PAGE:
Antique Notes, Small newsletter on Blenko glass; G.A.S.Notes*; Glass Art Magazine, Stained, lampworking, kiln worked; Glass Artist; Glass Focus, the Contemporary Art Glass Periodical; Glass Gazette [Glass Art Association of Canada; Glass Line, Lampworking; GLASS*, High quality Art glass; Independent Glass Blower*, Technical notes, NEUES GLAS/NEW GLASS, International glass. * Comments on current issues in this HB

-------------------Hot Glass Web Pages & Internet Addresses ------------------ is a newsgroup for all kinds of glass.

-------------------------------------------------------------------------------- --

I would take Goblet Making at the Furnace 11/9-10 (with Karen LaMonte and Deborah Czeresko, traditional Italian technique). See URBANGLASS below. The weekend classes on color at PRATT look rather interesting as well.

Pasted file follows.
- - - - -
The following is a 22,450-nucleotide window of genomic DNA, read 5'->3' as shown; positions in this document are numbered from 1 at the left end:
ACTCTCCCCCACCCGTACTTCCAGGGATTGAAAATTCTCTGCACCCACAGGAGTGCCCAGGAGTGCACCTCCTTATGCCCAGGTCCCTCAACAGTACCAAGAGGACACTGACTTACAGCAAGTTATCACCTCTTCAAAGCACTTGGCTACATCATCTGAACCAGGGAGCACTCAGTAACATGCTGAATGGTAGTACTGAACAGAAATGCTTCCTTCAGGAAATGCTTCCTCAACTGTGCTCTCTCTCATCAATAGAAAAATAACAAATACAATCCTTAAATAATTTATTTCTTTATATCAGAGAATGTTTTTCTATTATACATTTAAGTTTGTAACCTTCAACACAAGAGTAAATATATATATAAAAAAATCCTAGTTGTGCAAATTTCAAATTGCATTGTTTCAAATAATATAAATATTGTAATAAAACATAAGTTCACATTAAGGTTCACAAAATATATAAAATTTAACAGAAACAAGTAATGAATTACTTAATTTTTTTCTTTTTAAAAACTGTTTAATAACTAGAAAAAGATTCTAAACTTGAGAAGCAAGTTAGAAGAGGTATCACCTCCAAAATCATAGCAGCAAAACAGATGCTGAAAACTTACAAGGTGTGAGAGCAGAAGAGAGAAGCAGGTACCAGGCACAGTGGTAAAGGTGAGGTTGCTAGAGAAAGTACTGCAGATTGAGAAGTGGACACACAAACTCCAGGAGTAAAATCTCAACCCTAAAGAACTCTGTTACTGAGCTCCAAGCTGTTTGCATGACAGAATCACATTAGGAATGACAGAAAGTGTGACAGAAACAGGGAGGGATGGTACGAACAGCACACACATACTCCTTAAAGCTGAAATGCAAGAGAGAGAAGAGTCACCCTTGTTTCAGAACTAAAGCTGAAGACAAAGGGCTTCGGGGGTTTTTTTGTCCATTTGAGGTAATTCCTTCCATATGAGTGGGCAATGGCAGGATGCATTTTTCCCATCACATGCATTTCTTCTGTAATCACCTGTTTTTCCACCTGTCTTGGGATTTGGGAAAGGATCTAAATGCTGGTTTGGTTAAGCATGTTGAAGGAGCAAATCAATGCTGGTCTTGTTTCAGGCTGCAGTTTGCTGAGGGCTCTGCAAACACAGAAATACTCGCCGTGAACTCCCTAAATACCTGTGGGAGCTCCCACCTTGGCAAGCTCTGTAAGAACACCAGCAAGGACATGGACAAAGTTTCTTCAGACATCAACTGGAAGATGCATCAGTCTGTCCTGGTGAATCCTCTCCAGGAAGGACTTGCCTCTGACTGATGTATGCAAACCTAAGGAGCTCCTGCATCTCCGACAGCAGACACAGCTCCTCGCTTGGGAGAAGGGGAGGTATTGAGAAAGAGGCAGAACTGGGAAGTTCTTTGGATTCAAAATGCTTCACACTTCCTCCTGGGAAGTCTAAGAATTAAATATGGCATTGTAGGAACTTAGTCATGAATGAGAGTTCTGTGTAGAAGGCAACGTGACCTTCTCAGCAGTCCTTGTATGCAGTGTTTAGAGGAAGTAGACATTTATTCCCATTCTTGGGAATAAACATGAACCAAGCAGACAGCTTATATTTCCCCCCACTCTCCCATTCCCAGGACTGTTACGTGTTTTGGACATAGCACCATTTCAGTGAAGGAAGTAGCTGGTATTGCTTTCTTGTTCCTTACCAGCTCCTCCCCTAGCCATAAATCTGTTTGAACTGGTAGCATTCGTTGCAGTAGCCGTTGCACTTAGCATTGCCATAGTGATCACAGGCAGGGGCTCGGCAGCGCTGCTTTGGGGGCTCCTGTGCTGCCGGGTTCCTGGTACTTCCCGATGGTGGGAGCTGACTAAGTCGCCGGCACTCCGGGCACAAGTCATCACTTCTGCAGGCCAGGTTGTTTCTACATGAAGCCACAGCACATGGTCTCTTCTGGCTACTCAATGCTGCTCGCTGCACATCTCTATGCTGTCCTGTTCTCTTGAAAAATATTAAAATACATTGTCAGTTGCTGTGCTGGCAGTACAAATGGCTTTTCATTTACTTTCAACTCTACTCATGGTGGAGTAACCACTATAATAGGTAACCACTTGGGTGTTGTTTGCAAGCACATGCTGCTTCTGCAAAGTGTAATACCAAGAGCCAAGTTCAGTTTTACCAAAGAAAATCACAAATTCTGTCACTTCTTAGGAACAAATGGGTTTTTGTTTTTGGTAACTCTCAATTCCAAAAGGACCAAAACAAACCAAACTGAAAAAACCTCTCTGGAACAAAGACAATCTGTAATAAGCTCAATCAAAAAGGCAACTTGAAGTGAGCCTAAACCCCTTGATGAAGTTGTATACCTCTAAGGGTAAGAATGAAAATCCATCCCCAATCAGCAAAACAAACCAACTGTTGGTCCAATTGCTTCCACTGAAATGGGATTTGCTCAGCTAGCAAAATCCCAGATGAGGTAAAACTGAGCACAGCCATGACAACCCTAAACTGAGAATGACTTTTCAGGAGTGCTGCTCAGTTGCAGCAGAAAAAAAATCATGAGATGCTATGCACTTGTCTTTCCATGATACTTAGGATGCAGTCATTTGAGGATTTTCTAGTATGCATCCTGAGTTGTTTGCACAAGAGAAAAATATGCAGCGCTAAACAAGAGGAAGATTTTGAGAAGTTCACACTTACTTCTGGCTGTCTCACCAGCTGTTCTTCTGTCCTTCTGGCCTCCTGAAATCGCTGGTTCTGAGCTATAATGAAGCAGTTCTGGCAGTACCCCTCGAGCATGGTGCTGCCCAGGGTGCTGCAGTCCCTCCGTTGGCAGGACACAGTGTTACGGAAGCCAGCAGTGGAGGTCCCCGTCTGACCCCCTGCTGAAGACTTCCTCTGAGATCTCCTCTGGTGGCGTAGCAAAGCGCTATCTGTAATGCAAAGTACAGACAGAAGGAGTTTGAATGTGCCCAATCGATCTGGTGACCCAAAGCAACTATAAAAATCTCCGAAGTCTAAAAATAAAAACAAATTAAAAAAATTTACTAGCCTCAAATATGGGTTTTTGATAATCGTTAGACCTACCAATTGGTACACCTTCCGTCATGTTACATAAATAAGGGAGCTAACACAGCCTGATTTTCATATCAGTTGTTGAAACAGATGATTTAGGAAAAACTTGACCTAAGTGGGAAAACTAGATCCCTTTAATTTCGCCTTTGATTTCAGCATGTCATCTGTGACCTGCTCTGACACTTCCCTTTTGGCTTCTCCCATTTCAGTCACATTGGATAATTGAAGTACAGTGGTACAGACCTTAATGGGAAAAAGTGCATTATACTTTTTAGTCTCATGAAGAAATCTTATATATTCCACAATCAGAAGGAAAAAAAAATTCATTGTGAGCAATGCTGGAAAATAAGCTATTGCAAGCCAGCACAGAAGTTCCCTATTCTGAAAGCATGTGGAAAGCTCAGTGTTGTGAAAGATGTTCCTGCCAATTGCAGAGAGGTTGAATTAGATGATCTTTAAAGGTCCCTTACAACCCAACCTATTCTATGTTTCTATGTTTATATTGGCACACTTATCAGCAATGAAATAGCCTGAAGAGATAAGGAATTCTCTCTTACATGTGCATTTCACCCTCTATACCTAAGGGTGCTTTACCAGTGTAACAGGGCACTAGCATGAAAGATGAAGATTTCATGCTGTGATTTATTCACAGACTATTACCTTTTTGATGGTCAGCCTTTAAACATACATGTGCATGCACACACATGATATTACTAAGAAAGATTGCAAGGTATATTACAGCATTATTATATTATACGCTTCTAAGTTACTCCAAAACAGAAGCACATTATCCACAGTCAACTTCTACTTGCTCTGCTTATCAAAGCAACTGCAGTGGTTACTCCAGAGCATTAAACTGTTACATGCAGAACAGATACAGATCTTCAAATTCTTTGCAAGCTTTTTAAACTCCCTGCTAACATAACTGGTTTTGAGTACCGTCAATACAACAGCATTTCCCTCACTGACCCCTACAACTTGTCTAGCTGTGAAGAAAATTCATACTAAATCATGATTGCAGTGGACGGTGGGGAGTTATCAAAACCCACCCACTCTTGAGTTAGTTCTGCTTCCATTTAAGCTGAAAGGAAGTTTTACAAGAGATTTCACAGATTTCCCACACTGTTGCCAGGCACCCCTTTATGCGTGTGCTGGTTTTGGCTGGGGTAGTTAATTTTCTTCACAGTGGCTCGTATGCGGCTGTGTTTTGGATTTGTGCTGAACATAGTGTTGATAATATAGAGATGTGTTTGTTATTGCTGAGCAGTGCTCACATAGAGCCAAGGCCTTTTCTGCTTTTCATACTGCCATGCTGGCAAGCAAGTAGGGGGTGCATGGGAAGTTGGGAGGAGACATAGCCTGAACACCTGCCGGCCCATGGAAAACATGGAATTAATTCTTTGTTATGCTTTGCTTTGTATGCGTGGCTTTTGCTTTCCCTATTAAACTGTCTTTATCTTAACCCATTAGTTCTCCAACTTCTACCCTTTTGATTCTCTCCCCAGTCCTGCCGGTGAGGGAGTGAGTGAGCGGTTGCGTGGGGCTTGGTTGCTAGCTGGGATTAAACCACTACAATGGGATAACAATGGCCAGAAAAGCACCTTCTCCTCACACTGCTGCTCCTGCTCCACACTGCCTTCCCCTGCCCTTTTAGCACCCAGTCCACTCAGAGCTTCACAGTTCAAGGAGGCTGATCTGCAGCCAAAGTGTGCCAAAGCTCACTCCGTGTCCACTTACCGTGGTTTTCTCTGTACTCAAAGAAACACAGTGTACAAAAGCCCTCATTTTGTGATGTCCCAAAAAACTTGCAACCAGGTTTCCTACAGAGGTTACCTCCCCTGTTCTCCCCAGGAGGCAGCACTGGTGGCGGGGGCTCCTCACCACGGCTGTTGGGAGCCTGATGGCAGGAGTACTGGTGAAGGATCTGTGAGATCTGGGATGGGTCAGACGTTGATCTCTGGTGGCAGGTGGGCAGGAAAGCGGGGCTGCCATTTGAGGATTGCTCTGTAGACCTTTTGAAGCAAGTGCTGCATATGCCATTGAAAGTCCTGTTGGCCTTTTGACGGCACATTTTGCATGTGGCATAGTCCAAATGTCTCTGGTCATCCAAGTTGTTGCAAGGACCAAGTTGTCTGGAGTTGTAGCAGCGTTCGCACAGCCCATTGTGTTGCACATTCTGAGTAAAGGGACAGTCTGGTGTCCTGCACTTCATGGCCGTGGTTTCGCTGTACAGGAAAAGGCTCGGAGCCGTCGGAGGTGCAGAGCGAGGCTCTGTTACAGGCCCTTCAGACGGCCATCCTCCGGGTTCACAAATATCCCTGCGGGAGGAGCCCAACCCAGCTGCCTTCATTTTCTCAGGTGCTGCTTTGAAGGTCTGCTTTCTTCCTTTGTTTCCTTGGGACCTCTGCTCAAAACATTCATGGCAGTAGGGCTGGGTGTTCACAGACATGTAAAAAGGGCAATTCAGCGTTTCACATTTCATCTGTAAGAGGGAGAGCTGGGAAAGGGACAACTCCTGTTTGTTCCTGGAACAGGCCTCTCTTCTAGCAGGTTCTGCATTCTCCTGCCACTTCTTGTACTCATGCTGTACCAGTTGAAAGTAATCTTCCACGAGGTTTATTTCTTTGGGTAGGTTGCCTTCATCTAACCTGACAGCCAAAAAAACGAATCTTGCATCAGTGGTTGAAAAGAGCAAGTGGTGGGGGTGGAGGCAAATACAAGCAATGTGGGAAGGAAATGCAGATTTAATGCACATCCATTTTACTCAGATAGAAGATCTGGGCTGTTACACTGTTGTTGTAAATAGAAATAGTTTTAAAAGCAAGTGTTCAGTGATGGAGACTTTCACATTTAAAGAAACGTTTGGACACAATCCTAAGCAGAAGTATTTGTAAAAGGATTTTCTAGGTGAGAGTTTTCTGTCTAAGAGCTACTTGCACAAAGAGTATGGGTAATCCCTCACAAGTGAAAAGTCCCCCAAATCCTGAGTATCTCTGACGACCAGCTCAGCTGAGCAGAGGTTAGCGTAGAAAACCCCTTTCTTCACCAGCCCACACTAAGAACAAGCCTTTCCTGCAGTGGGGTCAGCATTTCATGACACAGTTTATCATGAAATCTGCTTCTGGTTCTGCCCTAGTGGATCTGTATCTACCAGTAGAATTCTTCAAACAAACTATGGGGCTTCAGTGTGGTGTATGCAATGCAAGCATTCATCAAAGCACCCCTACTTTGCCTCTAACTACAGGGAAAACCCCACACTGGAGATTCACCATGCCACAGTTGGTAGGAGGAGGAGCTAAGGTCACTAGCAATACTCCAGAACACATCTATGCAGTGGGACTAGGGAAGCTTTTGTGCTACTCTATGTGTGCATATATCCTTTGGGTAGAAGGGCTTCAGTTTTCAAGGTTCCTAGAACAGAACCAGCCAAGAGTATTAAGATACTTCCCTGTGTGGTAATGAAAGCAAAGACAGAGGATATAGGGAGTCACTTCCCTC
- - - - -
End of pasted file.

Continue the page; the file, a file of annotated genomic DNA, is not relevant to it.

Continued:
HORIZONS SUMMER AND FALL - [The New England Craft Program, [108-P N.Main St., Sunderland MA 01375 413-665-0300, FAX:4141] Fall Foliage Intensive, Oct.12-14, Glassblowing: Focusing in - Jim Holmes ($310); Glass beads: Lampworking - Kristina Logan ($245) others range down to $110 for most the intensives. Horizons offers many other topics and over-seas classes. 1/21/96 Repeat

OF THE LAST ISSUE - Sometimes I wish I could add one more set of notes at the end of an issue on getting that issue out. In the case of HB32, when I went to get it printed at my old and trusted place, Office Max copy center, I found that the cost would have more than doubled even though there were fewer pages and fewer copies. OM has decided to up their prices but simple copying is under such competative pressure that they put most of the raise into services that certainly don't cost as much as they are charging. While copying the 8 originals cost $28.80, if I had also had them colated and stapled as I have for several issues, it would have been over $63. When I checked around, I found that Kinkos was even higher ($91.50) with cute tricks like offering a price break on copying that is abandoned if collating is done, "but we don't charge for collating." So I hand collated the issues at break and lunch at work. 8/21/96

ON-LINE - Subj: Re: Ancient Glass Date: 96-08-17 13:02:03 EDT From: (Colin Brain) To: MikeFirth